Beyond weighing consequences and scrounging for resources, lay the game’s greatest strength: its nature as an incubator for a player’s internal narrative. The reason people play something like X-Com twenty years after its release is the fact that it lets gamers create their own story. FTL does the same thing in a similar manner. Naming a ship and its crew members may not sound like much, but doing so knowing said ship and crew may die forges a sort of familiar agency. As crew members gain experience in their shipboard duties (weapons, piloting, shields, engines, repairs, hand-to-hand combat) so too do they become more than throw away props.
On one of my recent missions the HMS Archon nearly defeated the enemy flagship, thus saving the Federation. Ultimately though, the battle became a standoff which saw neither ship able to deliver a knockout blow. In managing ship board fires, raiding missions to the enemy ship, and more hull breaches than I could count, I lost six out of my seven crewmen. Brave Captain Shaftoe was the first to perish when a missile hit the cockpit. First officer Hudson Hawk perished trying to manage a fire in the weapons compartment. The Rock monster twins died en route to sick bay after beaming back from a raid to the enemy flagship. In the end, half the ship was depressurized, due to hull breaches and my decision to blow the airlocks as a means of coping with fires; the remote door controls were destroyed, so the airlocks were stuck open, and only Chief Engineer Wil Wheaton remained alive. He died on a suicidal run to repair the cockpit so that he might jump the Archon back to base. And there I had it: game over. Until I started a new game, with new characters, and began a new story. In this, FTL harnesses the pure creative joy that comes with turning a refrigerator box into a Star League Gunstar, a Rebel X-Wing, or a Constitution Class starship.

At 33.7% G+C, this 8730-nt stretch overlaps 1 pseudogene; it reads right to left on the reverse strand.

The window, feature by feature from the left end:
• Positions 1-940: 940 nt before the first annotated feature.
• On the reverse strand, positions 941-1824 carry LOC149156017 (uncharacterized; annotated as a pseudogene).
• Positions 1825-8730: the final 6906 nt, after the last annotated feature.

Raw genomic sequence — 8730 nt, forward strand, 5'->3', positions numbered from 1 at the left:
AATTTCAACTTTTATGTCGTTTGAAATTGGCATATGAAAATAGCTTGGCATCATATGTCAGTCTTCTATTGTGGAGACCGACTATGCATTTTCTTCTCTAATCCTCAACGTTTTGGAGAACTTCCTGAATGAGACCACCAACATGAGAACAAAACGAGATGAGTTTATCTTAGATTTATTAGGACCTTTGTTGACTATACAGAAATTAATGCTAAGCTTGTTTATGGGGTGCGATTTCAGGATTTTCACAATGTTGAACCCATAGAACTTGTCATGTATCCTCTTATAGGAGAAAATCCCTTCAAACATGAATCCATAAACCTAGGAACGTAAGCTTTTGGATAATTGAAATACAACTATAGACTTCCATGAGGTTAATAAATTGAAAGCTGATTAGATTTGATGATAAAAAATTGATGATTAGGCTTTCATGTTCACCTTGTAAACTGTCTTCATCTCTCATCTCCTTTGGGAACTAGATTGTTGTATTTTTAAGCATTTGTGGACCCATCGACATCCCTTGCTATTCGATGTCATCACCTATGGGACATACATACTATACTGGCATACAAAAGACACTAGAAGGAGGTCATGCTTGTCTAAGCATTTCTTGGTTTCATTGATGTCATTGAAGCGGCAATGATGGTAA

There are a couple of minor things I would want to see in subsequent updates to the game. An occasional option to plunder a captured enemy ship’s equipment would be helpful. Additionally, I’d like the chance to rename crew members when they join my ship. But beyond those two very small details, FTL is a well balanced (in so much as any game that is out to kill you can be) and magnificently polished title.
The two-man team of Justin Ma and Matthew Davis has created something genuinely fantastic in FTL. The game is accessible enough for anybody in terms of interface and controls. Yet given its focus on consequences, command decisions, resource management, and permadeath it is likely to attract a certain type of mildly masochistic gamer. At the same time, FTL is equally a conduit for the sort of creative energy most people pack up with their childhood.
Now if anybody needs me, I’ll be in space.
FTL: Faster than Light was developed and published by Subset Games. It is available on Steam and in DRM-free format on Gog.com